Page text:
This is a close-up crop from the prior image. I love that you can clearly see the raindrops, and also see the bride and groom having fun with it. quickly as the rain came, it stopped, in perfect time for Trey to kiss the bride.

As the bluegrass band started playing, Lauren and Trey danced their way down the aisle.

We managed to get some nice group photos before the weather started turning bad again.

At which point we moved into the barn area for the rest of the photos.

Did I mention that my wife is really clever? Well...the days before the wedding, she went shopping and found these cool little flags and twine. She made this sign, and I made the photo. Not a bad team! (Photographer's note: I took this photograph two different ways, one focusing on their faces and having the sign slightly out of focus and one just the opposite. This photo is clearly stronger than the other, but since we are shooting digital, give yourself some options, as you never know what you and your client will like better.)

Some nice shots taken just prior to the couple's introduction.

This is the couple's first dance as man and wife. I set up a remote flash high above the dance floor to get this lighting on them. It really paid off for this special moment.

Prior to the wedding, the bride's parents asked me if we could do a group shot of all the guests. I saw that there was a loft above the venue floor and used that to my advantage. The funny thing is, I yelled down "Hands up everyone" and someone yelled back "Are you robbing us?"

Then the band cranked up and the party really began.

This is one of my favorite shots from the party. After shooting hundreds of photos of people dancing, I was looking for something a little more creative. Here is what I did to get this shot. I grabbed my Sigma 15mm fish eye lens and put it on my Canon 5D Mark III. I then locked that onto the top of my tripod and extended the legs all the way. I pre-focused the camera to approximately 8 feet from me, and set the camera to the 2 second timer mode. I would hit the shutter release button, quickly raise the tripod up over everyone on the dance floor, and let it fire. You can also see the remote flash firing in the background giving me the extra light on the bride's hair.

Lauren getting ready to toss the bouquet.

At 10:30pm, it was time for the new couple's grand exit. All the guests grabbed sparklers, lit them, and created a tunnel of light for Trey and Lauren. I knew about this in advance and was a little worried about capturing this shot with the correct exposure. I had just enough time to test this prior to the couple entering, and noticed that the camera wanted to add too much light. I quickly dialed the camera down a full 3 stops and prayed that I got this shot. For this final image, I did use Adobe Photoshop to further darken the people closer to me, and to brighten Trey and Lauren for their farewell kiss.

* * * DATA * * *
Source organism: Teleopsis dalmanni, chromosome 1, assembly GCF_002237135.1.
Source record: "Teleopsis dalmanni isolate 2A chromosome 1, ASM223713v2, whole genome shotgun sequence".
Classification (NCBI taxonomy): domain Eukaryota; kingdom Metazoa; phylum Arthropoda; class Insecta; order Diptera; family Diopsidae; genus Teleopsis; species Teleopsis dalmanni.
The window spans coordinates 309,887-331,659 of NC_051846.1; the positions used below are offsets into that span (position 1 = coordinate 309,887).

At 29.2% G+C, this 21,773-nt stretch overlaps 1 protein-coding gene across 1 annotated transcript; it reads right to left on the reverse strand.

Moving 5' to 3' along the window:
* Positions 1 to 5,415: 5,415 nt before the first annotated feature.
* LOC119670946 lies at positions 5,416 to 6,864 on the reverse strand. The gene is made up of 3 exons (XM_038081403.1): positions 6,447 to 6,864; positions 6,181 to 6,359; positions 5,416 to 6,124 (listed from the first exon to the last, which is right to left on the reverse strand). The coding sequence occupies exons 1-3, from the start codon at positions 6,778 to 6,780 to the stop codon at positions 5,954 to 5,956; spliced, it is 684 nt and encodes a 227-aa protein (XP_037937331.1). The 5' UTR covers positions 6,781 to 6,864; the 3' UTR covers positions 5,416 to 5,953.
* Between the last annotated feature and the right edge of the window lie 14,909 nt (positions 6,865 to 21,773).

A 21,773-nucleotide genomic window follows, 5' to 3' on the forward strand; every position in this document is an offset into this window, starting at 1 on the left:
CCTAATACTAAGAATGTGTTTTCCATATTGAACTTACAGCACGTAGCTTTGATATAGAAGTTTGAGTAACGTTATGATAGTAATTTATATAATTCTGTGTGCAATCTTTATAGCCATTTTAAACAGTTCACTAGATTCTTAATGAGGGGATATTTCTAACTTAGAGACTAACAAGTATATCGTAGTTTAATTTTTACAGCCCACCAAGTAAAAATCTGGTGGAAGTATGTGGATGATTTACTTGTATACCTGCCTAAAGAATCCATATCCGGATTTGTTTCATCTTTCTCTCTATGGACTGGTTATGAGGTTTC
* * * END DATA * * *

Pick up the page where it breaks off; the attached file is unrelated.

Overall, it was an amazing long weekend for everyone involved! Congratulations to Lauren and Trey (and their families). I feel so honored to have been there to capture this important moment in their lives.


Fabiana said...

Nice! Thanks for sharing the photos and your experience with us. I appreciate your explanations of how you took some of the "trickier" shots. It's so helpful to those of us that are just starting out. Your creativity and experience sure paid off. The photos turned out beautifully!

Subhendu said...

Thanks and it is indeed a nice read ..
Can you please elaborate the the spiral stairway lighting set up ( if any )..


Subhendu said...

Thanks and another nice read indeed..
Req. to elaborate the lighting set up for the spiral stairway shot (if any ?)
Best wishes Subhendu

Anonymous said...

Well done Jeff, you inspired me with your amazing photography!I`m already your fan!Thank you for all the advice and dreamy moments you shared!

Wei Chong said...

Great blog. I enjoyed reading, seeing and learning about how you went about making their day so special.

Yuval said...

Thanks Jeff,
Really inspiring post, if I may ask you please to add some more explanation and setup of lighting in your future posts, it will be very helpful.
The photos are just wonderful for those lucky couple but it must be easy for you with such great raw material of people...

Anonymous said...

and after reading and seeing this, i finally came to the conclusion that my life is way too uneventful for me to actually own the type of camera i have at the present :/